The Board order plainly did not consider evidence of disparate treatment during the first step of the Wright Line analysis; "Thus, at least as written, the Board's decision does not present substantial evidence to support the conclusion that Hydorn's protected conduct was a motivating factor in his discharge." Id. (emphasis in original). My colleagues, however, do not take the Board at its word and instead uncover ambiguity from two sentences in the Board's 5,000 word opinion. To them, the Board's general observation that "evidence of a `blatant disparity is sufficient to support a prima facie case of discrimination,'" coupled with one sentence in its discussion of Wright Line step two, renders the Board order "not sufficiently clear to allow for meaningful review." Id. at 312. In so concluding, they accept the Board's post hoc rationalization for its analytically flawed decision.

No principle is better-settled in administrative law than that we are to uphold an agency order based only on reasoning fairly stated by the agency in the order under review. See SEC v. Chenery Corp., 318 U.S. 80, 88, 63 S. Ct. 454, 87 L. Ed. 626 (1943). " [P]ost hoc rationalizations by agency counsel will not suffice." W. Union Corp. v. FCC, 856 F.2d 315, 318 (D.C. Cir. 1988). Unlike a district court's decision, that of an administrative agency cannot be sustained on a ground the agency did not consider—the agency's decision must stand or fall upon its reasoning. See Ind. Hosp., Inc. v. NLRB, 10 F.3d 151, 155 (3d Cir. 1993); NLRB v. P*I*E Nationwide, Inc., 923 F.2d 506, 517-18 (7th Cir. 1991).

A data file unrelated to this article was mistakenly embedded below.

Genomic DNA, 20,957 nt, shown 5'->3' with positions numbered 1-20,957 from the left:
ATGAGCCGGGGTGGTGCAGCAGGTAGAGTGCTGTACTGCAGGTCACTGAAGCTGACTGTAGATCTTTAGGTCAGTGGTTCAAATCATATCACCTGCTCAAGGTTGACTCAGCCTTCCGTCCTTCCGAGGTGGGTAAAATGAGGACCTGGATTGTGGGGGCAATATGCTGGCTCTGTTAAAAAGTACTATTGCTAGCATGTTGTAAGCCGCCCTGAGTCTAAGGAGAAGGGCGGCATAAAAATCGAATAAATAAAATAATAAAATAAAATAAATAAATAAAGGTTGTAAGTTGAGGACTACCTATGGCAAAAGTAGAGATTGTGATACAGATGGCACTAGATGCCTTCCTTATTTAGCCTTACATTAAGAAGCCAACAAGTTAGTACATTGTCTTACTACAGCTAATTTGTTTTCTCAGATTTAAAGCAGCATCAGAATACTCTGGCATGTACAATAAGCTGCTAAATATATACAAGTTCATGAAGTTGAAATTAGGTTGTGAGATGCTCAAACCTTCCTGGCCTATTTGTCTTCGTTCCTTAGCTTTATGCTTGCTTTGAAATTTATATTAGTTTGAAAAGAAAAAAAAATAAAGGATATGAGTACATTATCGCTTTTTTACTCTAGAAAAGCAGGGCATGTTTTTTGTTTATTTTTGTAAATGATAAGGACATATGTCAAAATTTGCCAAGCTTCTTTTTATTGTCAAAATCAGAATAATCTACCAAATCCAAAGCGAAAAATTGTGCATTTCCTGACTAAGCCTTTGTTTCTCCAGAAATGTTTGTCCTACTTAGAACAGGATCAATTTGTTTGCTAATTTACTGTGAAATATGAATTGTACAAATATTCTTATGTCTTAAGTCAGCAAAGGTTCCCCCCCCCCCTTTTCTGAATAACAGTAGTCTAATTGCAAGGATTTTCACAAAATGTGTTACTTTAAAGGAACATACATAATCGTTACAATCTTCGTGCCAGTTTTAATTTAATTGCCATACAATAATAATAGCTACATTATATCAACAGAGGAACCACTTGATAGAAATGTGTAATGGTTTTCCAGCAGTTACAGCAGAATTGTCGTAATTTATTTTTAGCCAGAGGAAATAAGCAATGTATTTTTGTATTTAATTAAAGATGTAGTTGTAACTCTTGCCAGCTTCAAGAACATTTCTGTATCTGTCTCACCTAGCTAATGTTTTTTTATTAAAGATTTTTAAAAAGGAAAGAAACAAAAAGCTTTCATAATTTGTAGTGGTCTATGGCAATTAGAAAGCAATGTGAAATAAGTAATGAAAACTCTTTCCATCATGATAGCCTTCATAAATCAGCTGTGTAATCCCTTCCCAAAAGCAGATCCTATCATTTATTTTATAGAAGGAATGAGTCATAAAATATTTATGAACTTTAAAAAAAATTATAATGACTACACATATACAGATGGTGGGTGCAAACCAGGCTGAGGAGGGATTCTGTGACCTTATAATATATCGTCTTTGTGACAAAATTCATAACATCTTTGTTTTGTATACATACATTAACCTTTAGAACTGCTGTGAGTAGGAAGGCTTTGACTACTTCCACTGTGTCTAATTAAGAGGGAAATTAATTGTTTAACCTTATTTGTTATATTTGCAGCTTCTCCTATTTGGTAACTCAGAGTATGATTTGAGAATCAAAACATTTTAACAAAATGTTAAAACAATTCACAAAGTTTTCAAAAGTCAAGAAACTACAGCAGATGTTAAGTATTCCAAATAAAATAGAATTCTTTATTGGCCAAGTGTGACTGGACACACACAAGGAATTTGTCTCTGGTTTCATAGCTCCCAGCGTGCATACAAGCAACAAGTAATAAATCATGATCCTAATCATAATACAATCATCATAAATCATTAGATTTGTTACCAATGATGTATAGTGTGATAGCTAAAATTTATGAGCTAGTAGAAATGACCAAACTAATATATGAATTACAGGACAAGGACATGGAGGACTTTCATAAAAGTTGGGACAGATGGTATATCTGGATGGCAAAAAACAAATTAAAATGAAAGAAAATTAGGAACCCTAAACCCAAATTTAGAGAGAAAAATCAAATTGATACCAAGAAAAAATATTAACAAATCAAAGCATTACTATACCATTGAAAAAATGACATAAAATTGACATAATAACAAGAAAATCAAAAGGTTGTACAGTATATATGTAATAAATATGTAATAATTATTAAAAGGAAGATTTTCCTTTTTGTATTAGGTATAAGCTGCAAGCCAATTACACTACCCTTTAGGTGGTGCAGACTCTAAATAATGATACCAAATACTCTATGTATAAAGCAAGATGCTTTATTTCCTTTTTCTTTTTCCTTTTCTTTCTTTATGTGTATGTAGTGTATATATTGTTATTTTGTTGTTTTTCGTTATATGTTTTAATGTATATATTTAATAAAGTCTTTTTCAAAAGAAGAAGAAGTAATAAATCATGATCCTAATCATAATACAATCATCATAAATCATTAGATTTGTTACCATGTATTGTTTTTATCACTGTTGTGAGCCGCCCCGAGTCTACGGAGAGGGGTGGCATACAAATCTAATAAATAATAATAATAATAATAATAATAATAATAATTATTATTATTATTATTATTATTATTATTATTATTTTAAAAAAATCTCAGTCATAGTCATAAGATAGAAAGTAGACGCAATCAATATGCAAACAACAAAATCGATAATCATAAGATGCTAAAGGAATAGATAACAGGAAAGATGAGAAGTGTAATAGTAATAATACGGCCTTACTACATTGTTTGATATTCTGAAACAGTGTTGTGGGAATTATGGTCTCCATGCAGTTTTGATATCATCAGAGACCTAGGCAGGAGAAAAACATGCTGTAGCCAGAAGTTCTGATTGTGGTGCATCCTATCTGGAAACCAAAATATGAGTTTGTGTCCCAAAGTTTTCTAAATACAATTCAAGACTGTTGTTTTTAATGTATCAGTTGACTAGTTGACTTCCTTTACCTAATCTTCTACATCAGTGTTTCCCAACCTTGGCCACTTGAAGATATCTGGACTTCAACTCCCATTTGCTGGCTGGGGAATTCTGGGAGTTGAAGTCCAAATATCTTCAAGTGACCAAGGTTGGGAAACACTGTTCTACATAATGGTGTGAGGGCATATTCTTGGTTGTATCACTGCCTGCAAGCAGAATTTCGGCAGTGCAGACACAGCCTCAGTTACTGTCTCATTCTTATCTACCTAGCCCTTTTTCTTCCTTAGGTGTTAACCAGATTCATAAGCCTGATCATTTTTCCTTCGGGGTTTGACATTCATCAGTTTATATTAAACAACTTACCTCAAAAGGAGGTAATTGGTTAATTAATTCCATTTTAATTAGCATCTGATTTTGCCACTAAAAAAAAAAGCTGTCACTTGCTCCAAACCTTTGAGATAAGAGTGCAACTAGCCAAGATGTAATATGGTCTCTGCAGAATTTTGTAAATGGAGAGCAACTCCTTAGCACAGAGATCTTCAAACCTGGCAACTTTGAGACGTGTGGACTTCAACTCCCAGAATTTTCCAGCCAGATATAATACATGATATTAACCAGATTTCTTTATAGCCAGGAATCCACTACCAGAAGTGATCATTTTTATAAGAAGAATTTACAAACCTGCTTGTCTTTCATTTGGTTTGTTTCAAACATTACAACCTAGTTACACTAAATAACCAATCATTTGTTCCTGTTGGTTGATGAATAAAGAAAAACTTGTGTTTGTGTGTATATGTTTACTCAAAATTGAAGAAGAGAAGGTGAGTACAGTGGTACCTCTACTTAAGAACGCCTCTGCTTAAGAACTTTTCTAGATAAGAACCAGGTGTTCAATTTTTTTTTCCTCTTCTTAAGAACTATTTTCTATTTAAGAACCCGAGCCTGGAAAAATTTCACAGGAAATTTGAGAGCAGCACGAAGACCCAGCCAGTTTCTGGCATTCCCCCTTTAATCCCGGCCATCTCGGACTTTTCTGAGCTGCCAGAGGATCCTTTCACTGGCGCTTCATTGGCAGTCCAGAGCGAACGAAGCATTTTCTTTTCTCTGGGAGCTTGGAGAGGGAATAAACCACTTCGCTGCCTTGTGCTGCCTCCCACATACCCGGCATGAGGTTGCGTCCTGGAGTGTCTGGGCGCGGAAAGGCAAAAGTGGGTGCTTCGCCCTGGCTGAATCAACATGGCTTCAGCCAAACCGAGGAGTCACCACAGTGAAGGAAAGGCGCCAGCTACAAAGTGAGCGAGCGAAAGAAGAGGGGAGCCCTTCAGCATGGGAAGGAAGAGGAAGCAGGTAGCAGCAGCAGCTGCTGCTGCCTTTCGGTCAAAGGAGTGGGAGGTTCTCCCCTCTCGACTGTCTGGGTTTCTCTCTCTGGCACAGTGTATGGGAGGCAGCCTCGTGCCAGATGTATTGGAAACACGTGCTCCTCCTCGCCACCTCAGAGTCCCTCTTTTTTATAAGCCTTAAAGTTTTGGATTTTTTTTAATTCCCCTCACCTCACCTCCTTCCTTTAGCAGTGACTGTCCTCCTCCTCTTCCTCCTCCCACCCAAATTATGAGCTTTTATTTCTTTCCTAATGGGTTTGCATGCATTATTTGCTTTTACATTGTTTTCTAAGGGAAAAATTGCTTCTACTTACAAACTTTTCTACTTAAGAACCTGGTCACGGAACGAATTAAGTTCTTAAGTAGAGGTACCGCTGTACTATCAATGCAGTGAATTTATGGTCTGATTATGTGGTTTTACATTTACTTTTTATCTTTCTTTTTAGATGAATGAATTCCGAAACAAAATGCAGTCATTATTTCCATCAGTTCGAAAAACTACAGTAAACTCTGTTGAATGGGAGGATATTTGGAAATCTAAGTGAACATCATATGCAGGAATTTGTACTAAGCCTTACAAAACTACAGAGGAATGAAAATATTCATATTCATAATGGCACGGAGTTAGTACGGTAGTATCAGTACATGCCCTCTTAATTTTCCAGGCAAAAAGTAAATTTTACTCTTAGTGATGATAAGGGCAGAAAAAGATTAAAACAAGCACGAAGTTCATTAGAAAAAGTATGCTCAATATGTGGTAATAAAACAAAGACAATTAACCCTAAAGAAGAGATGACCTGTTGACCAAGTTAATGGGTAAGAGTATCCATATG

Here, the Board's reasoning did not rely on evidence of disparate treatment. It discussed only three factors in its Wright Line step one analysis: (1) Hydorn's termination occurred against a backdrop of anti-striker animus; (2) the Company's stated reason for Hydorn's discharge was false; and (3) the Company failed to follow its own investigative and disciplinary procedures. Detroit Newspaper Agency, 342 N.L.R.B. No. 125, slip op. at 4-5, 2004 WL 2203014 (2004). That its finding of a prima facie case was not based on evidence of disparate treatment is further supported by its summary of the prima facie case, from which, again, any mention of disparate treatment is conspicuous by its absence. Furthermore, the General Counsel presented no evidence of disparate treatment in litigating the prima facie case before the ALJ.1